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United States District Court, District of New Jersey

July 9, 1999


The opinion of the court was delivered by: Cooper, District Judge.


This matter comes before the Court on defendant's motion for leave to file a second amended answer. For the reasons stated, the motion is granted.


The background facts have been set forth in this Court's May 13, 1999 Memorandum Opinion and in the interest of brevity are incorporated by reference herein. Briefly, plaintiff Pharmaceutical Sales and Consulting Corporation ("PSCC") and defendant J.W.S. Delavau, Inc. ("Delavau") entered into a Sales, Consulting and Confidential Disclosure Agreement ("the Agreement") which was executed by the parties on July 1, 1992. The Agreement provided that Delavau was to pay PSCC a commission for sales PSCC brought to Delavau from Lederle Laboratories, Inc. The Agreement was signed by John Sadlon, as president of PSCC, and on its behalf. PSCC brought this action for breach of contract, alleging that defendant Delavau failed to pay commissions due and owing to PSCC pursuant to the Agreement.

Our prior Opinion addressed the question of whether defendant was entitled to dismissal of the instant lawsuit brought by PSCC based upon the fact that PSCC was neither a de facto nor de jure corporation at the time of the parties' July 1, 1992 Agreement. Defendant's position was that PSCC could not sue for breach of contract if it did not have the capacity to enter into the contract as of the date of the execution of the Agreement, July 1, 1992. In response, plaintiff maintained that PSCC could sue on the Agreement, based upon the fact that it was a de facto corporation, or alternatively by virtue of the doctrine of corporation by estoppel.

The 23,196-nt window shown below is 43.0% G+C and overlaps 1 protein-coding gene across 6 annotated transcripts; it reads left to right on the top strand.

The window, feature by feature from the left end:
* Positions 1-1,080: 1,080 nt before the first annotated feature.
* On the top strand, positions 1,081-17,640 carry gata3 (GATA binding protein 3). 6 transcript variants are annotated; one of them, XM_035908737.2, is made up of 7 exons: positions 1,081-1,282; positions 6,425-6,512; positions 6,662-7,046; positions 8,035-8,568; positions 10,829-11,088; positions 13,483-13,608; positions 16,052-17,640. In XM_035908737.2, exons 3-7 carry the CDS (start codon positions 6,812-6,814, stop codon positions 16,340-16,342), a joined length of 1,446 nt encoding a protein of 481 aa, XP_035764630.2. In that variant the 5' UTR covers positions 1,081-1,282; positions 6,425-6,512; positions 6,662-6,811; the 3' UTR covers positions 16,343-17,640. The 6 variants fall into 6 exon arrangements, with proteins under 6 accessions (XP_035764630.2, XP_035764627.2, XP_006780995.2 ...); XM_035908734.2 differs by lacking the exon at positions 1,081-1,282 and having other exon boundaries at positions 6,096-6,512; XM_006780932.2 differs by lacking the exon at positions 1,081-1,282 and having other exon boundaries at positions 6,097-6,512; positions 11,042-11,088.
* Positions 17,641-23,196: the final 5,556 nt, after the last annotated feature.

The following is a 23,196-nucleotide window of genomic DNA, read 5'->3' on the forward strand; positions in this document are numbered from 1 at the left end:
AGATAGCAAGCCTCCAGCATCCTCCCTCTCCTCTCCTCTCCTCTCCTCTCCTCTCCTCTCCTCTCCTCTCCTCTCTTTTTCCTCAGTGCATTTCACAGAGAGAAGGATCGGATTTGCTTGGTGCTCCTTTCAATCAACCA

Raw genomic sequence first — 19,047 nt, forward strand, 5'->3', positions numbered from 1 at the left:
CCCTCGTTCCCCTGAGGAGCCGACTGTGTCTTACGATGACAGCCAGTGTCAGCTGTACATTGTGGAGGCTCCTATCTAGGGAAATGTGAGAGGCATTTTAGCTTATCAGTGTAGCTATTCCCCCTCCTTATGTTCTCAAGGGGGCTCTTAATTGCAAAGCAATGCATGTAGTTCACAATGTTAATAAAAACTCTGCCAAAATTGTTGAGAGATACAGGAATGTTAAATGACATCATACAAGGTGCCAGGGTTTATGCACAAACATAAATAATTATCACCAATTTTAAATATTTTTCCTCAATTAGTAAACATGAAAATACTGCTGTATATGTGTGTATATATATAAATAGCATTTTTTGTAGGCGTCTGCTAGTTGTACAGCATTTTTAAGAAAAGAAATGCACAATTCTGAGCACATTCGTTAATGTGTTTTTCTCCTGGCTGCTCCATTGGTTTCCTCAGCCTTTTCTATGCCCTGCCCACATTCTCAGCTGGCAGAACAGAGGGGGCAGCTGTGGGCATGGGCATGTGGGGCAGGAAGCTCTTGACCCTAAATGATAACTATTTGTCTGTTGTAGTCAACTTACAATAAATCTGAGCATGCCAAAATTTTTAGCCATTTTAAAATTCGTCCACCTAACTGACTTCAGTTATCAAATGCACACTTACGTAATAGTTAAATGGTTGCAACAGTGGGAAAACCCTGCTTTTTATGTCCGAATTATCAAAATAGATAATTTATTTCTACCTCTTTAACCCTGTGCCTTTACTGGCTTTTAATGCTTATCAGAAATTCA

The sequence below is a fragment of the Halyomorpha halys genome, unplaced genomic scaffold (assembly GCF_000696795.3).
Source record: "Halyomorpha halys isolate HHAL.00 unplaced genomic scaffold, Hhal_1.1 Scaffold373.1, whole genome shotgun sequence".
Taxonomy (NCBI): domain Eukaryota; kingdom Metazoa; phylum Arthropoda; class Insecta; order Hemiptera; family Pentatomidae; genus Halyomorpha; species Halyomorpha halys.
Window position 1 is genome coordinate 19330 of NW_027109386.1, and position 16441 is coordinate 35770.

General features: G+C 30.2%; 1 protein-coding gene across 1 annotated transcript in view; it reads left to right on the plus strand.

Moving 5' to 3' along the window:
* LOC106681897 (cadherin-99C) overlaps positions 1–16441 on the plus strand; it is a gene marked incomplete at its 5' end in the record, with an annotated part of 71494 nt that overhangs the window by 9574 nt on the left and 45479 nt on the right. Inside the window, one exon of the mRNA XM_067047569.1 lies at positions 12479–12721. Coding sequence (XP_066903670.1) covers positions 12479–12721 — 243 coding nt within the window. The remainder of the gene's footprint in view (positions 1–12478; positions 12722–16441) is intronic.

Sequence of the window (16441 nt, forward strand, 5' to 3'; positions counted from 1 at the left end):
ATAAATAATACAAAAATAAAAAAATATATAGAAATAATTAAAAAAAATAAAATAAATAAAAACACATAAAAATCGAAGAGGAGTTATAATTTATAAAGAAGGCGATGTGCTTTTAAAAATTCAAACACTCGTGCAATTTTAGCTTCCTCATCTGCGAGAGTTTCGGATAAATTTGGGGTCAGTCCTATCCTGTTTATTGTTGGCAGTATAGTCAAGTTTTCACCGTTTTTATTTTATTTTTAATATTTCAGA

The parties having agreed that PSCC was not a de jure corporation at the time of the Agreement, we focused our attention on whether PSCC could establish de facto status and thus avoid dismissal on that basis. The Court held that assuming arguendo that the doctrine of de facto corporation was still viable under New Jersey law after the enactment of New Jersey's Model Business Corporation Act ("the Act") in 1968, the facts of this case demonstrated that PSCC was not a de facto corporation at the time of the Agreement. We reached that conclusion based upon the undisputed fact that Sadlon did not attempt to incorporate PSCC until August 14, 1992, which was approximately 1 1/2 months after the parties entered into the Agreement.

Despite this finding, we determined that defendant was not entitled to dismissal of this lawsuit on that basis. Instead, we applied the doctrine of corporation by estoppel such that defendant would be estopped from relying upon plaintiff's defective corporate status as a basis for dismissal of this lawsuit. Accordingly, we denied defendant's motion to dismiss.